Second, let’s look at the order of the universe. In the science of cosmology, there is a theory outlining something known as the “anthropic principle” that identifies over one hundred physical constants in the universe, whose presence and finely tuned nature, are critical to biological life as we know it. The “anthropic principle” maintains that the slightest change in an exponent to any of these constants would result in a universe without life.
The “tuning” of the universe for biological life and the extent of these many constants appears to indicate an intention, a structured order, even a plan, just as the “big bang’ indicates a beginning. For Catholics, both a beginning to the universe and an intentional order supports the Church’s orthodox view of creation, though also with the force of reason and tradition, as well as science.
But, for these atheists, this tuning must be viewed as accidental despite the clear probability of such data. Not only do they deny the implication of such fine” tuning”, but they use their multiverse hypothesis as a means of explaining the “tuning.” For them such “tuning” indicates the presence of other universes, whose physical constants are not as finely tuned as our universe. And, they must conclude this because they really believe in materialism and the only operative process for change in this view is accident and chance.
Thirdly, what brought our universe into existence? This question is implicit in the two previous questions. The atheists’ answer to this question is that nothing brought the universe into existence. The universe did not come into existence. It always existed. The universe is eternal.
And, they know this because the multiverse explains away the beginning of our universe. And, their absolute blind belief in random chance, not the scientific data, accounts for the other universes that must parallel ours, though they are wholly outside our ability to investigate. So, atheists answer this question as they did the others. The multiverse and random chance ideas explain everything including existence, including the origin of the universe, including the order and tuning of the universe.
Even when evidence continues to accumulate indicating the likelihood of God, they deny these as real possibilities and create alternatives that stretch credulity in order to maintain their conclusions about God. For their real allegiance is to atheism and to the absolute hegemony of the physical world. They follow their preconceived notions and miss their materialist presuppositions altogether. And, it all leaves them closed to open and honest inquiry and dialogue.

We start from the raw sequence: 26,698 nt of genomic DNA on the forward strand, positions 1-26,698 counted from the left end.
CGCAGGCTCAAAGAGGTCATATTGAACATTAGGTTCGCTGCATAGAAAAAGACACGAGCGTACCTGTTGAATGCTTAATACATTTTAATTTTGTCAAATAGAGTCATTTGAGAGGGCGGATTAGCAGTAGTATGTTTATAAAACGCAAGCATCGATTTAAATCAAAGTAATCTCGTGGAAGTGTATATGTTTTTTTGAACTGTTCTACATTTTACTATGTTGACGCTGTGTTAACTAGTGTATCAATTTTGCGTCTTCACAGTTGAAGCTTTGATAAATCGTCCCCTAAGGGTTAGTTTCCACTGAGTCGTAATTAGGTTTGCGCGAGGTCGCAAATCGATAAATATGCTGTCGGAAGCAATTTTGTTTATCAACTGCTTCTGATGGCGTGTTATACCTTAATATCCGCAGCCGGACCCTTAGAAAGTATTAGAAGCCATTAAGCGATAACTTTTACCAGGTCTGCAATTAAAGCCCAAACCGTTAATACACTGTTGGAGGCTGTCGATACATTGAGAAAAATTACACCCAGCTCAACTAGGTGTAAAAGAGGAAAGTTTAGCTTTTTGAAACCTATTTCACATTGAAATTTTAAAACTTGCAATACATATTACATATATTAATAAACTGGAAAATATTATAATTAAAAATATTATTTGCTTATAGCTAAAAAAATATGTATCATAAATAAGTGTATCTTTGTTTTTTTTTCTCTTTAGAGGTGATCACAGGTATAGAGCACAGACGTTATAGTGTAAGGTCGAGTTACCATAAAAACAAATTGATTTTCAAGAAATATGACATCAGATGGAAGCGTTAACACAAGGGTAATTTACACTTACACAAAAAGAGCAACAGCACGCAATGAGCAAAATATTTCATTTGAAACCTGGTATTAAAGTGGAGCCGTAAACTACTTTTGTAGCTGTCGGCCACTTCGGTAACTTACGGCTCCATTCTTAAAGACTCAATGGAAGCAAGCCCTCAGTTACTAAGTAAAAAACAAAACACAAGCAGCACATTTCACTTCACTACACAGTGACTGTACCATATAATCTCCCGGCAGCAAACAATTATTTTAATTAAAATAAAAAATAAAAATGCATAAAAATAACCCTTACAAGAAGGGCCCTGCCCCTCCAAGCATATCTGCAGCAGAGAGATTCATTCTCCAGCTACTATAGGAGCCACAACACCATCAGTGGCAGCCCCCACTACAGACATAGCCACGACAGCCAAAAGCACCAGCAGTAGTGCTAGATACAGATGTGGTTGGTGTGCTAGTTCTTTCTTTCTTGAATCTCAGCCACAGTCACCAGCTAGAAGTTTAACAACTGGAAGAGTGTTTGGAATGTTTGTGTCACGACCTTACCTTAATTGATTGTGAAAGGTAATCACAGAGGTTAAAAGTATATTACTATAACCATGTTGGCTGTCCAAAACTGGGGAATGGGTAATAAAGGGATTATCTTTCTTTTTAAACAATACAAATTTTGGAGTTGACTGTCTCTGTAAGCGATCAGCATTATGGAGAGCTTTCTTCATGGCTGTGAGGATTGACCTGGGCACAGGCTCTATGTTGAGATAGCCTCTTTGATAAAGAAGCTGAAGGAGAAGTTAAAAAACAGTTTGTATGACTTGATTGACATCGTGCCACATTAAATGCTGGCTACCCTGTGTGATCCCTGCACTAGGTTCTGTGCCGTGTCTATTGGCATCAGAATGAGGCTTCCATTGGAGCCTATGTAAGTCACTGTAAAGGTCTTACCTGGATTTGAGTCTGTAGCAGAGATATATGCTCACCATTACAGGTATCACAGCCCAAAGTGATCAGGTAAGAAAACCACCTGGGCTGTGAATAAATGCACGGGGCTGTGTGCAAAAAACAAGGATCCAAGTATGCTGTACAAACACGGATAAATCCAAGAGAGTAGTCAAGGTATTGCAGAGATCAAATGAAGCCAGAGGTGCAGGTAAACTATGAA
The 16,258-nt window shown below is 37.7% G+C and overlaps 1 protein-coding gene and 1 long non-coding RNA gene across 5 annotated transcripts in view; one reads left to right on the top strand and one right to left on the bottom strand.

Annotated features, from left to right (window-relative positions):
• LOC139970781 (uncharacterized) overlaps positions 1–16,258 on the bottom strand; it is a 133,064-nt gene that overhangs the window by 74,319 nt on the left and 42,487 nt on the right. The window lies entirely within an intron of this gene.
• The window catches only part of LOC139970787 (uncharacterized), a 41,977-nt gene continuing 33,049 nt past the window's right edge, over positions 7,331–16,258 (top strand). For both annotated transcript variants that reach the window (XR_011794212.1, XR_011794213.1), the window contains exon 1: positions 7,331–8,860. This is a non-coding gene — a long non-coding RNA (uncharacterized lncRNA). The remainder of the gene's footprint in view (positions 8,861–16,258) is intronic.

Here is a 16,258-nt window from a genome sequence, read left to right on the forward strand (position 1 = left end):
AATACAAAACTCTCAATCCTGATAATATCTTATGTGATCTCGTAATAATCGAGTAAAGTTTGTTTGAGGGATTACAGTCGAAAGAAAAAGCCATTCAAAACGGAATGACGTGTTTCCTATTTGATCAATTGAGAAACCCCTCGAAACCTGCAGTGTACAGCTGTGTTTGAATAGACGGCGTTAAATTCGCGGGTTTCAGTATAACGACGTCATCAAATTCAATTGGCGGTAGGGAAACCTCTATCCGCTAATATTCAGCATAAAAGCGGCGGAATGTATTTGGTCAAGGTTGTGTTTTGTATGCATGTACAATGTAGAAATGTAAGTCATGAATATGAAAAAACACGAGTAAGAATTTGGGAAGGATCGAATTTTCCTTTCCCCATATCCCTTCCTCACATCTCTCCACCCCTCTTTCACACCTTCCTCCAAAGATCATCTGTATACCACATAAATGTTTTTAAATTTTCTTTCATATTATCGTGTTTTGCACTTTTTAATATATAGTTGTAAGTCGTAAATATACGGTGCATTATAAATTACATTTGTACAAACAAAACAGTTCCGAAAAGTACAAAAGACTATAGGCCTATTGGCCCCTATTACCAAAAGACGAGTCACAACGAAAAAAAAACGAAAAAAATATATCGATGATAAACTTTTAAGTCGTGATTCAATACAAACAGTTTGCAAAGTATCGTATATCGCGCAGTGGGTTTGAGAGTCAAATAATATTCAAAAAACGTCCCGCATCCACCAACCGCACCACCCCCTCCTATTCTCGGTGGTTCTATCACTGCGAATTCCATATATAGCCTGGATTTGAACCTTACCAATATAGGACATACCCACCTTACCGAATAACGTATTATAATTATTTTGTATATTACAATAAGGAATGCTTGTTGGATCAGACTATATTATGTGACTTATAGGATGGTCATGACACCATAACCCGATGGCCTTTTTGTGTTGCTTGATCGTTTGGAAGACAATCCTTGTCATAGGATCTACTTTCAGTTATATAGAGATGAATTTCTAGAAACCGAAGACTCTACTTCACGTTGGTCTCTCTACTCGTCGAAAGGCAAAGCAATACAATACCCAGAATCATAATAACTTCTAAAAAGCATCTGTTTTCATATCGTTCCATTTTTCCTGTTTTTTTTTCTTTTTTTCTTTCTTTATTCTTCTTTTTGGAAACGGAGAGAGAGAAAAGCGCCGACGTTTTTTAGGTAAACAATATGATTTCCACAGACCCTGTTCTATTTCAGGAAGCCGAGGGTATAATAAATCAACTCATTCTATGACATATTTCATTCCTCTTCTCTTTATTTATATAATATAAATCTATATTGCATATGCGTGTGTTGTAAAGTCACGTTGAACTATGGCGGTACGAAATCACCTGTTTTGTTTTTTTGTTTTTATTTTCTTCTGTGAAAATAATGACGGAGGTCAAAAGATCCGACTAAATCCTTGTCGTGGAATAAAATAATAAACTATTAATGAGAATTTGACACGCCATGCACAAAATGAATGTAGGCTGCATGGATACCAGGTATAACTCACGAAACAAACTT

For Catholics know faith is part of their faith. We know, but we also believe. We believe what we believe because it is reasonable and grounded in reality, all parts of reality, the physical, the intellectual, the spiritual, the emotional, the moral, the political, the social. But, despite these sources, we know we need to have faith. Though with all these dimensions and data, when we remember them, we do not need all that much faith.
But for these atheists, they have no faith, or so they think. And, many will tell you this. That is because they don’t recognize the bias they have about ways of knowing, such as their misapprehensions about science and its basis in philosophy, reason and mathematics and their latent and implicit materialism.
And, it is this unacknowledged faith and these misperceptions of other ways of knowing with which they must contend. They must acknowledge and come to know the insights that abound in human experience, in life and in living, as well as in science, including its basic assumptions and its inherent limitations.
For we all face life’s crucial questions. And, thankfully the questions are multiple choice ones. Not only are the choices clear, mutually exclusive and exhaustive, but they are there right in front of us. And, our teacher wants us to get it right and has given us permission to use our notes. But, for some of our fellow students who are atheists, they don’t want any help.
They insist the answers can only be found in a very narrow, unrealistic and distorted way. They stubbornly demand that intangible things become tangible, in order to know that they are intangible. Then, and only then will they acknowledge such intangible things. And, because of their bias and blindness and pride, they can’t see the right answers that are right in front of them.
Frank Cronin, formerly an avowed atheist, writes from eastern Connecticut. He has a master’s degree in theology from Regent University. His post-master’s studies include Harvard, Columbia and Holy Apostles College and Seminary. He was received into the Catholic Church in 2007.